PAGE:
Writing Your Weakness

A few months ago, I wrote about endings.

Endings are my weakness. Well, they used to be my weakness, till I started focusing on them. Now they’re often much better and stronger than my beginnings. With practice, I’ve managed to evolve a stronger ending with decent pacing, and that doesn’t fall flat (most of the time. No one’s perfect.).

The point of this post isn’t actually about endings, though. It’s about knowing your weaknesses as a writer. Where do you fall short? I know my rough points. I am a teller instead of a shower (which is okay, but can be a weakness at times), and tend towards ambiguity.

In order to defeat these tendencies, I practice, and I ask other people for their opinions.

I like to imagine that this is my reader, right now.

Sometimes, when I write, I try to catch my problems ahead of time, but when it comes to a first draft, it’s going to need help anyway–so just writing it is far more important. You can do this, too. It’s relatively easy, and even easier if you have a thick skin to critique from another person.
  • Step one: Write your first draft. Don’t worry about style. Just get it all out on your laptop, computer, tablet, notebook, loose leaf paper, etc. Just write it all out until you can’t write any more.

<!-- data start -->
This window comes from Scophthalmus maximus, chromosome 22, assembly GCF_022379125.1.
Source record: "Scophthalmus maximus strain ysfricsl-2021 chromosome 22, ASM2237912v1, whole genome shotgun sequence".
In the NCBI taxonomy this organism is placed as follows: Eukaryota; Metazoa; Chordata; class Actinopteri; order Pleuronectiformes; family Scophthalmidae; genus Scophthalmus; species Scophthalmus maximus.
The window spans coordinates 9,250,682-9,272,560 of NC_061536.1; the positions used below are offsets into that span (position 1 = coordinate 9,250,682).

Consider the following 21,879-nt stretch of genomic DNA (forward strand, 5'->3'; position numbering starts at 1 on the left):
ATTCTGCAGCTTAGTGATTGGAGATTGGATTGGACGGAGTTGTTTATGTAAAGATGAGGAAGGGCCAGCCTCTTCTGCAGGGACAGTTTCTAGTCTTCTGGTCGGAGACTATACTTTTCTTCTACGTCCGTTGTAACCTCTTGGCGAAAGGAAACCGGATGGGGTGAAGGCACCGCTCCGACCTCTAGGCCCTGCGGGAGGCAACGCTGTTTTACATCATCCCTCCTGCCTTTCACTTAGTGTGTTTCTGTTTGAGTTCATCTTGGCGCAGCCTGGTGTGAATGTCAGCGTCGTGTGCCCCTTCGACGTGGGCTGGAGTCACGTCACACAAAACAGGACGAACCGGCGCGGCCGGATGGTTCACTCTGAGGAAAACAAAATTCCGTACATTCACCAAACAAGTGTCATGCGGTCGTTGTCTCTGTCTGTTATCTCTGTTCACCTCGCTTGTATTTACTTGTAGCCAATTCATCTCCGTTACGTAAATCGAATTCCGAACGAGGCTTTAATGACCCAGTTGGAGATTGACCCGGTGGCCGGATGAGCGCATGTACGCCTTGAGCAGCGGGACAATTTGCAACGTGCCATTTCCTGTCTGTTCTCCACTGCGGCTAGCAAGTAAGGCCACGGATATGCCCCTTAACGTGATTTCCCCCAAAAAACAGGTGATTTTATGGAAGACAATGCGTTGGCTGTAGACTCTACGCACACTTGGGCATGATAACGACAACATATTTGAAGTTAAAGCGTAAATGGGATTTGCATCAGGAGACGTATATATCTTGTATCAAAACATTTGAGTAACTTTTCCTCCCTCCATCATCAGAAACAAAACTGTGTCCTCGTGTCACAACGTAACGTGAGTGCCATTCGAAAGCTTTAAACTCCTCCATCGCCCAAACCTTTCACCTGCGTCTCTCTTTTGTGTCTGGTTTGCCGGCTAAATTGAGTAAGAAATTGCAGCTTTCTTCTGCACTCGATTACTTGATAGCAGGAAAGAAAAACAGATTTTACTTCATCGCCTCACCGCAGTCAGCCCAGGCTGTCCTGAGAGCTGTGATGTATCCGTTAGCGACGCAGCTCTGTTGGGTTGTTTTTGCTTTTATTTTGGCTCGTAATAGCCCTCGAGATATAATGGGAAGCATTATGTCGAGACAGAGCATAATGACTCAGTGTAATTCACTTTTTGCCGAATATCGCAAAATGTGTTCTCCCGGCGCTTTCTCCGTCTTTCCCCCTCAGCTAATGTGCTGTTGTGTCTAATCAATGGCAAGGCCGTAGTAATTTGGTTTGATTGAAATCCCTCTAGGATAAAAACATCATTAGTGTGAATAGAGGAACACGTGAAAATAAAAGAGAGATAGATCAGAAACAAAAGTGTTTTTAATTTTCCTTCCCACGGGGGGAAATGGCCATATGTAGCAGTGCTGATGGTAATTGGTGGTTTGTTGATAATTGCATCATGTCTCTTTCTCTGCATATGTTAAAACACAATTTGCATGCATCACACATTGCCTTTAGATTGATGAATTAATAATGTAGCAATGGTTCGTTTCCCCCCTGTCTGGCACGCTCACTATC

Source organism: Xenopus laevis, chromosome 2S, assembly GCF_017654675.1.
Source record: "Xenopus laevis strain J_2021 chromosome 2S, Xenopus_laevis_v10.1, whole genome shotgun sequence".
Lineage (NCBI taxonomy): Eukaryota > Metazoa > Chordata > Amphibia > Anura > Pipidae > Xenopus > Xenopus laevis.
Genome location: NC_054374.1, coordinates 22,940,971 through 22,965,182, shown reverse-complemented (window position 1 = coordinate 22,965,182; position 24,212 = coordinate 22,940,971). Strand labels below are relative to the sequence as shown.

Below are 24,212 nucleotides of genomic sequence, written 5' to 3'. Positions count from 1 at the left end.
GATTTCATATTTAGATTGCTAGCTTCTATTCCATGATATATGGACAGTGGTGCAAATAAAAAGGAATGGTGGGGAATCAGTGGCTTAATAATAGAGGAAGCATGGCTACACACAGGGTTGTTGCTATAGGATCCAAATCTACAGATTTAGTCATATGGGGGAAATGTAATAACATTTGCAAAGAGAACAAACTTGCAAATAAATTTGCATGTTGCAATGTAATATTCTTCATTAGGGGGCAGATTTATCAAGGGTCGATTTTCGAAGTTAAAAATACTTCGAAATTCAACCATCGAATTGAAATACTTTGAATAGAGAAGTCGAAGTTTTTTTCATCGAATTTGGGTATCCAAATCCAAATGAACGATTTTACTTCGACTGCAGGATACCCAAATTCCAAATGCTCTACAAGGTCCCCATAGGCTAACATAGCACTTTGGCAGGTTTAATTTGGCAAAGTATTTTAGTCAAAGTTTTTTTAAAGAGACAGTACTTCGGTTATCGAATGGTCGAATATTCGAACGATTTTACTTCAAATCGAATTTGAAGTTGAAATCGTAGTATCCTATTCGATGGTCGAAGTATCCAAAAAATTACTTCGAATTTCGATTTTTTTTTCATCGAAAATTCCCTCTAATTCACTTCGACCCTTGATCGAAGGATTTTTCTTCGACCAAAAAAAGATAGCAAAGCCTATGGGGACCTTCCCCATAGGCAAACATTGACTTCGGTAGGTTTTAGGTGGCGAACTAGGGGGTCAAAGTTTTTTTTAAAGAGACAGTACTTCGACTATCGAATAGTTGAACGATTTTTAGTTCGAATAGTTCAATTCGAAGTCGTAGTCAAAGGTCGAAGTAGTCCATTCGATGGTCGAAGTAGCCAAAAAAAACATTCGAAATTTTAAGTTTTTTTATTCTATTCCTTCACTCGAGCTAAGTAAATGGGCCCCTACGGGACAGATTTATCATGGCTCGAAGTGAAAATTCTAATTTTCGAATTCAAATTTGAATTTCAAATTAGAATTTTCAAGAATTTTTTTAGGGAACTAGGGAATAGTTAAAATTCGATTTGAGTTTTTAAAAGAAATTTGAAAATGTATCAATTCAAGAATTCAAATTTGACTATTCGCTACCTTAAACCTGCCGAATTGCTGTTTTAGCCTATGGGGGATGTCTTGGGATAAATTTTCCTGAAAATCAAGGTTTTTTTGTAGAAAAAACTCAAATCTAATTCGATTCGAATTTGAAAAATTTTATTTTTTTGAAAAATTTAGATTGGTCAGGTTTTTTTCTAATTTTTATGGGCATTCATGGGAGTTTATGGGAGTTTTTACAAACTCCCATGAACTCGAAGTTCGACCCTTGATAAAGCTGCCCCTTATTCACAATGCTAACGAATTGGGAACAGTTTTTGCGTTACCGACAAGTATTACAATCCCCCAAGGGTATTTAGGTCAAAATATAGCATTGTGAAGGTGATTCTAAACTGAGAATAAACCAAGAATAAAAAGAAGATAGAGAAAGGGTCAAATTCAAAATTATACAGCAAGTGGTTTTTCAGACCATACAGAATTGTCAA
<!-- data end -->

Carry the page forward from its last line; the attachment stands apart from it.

• Step two: If you do have a beta reader or editor, send it off to them and wait for their response. If you don’t, find someone. Preferably someone in the industry or someone who just loves to read.
  • Step three: Take their critique seriously, but don’t take it to heart. That’s the key ingredient to feedback. Understand that YOU do not suck. Your work does not suck (maybe it does but ignore that because who cares–suck is a matter of opinion, anyway). Your work needs work. Everyone’s does! Even Faulkner’s first drafts needed work. So put your ego aside and take it all in as things that will make you better.
  • Step four: Identify your weaknesses. This will help you with your next edit, draft, and even your next first draft.
  • Step five: Keep practicing, and repeat as needed.
Seriously, that’s all there is to it. Your biggest obstacle in this is you. You are the only one who can put aside your feelings and choose to learn.¬†
To this day, I enjoy it when someone edits my work. All they do is help me identify where I need to grow, and how I can turn the ideas in my head into something that other people will enjoy.
Don your thick skin and send that first draft to someone who can give you unflinching and honest feedback. Use it to enhance your writing and raise your awareness of your weaknesses so you can turn them into strengths.
I’m a writer and kind of foolish. If you enjoy absurdities and the occasional heartfelt post, follow me on Twitter. I’m also on Facebook.

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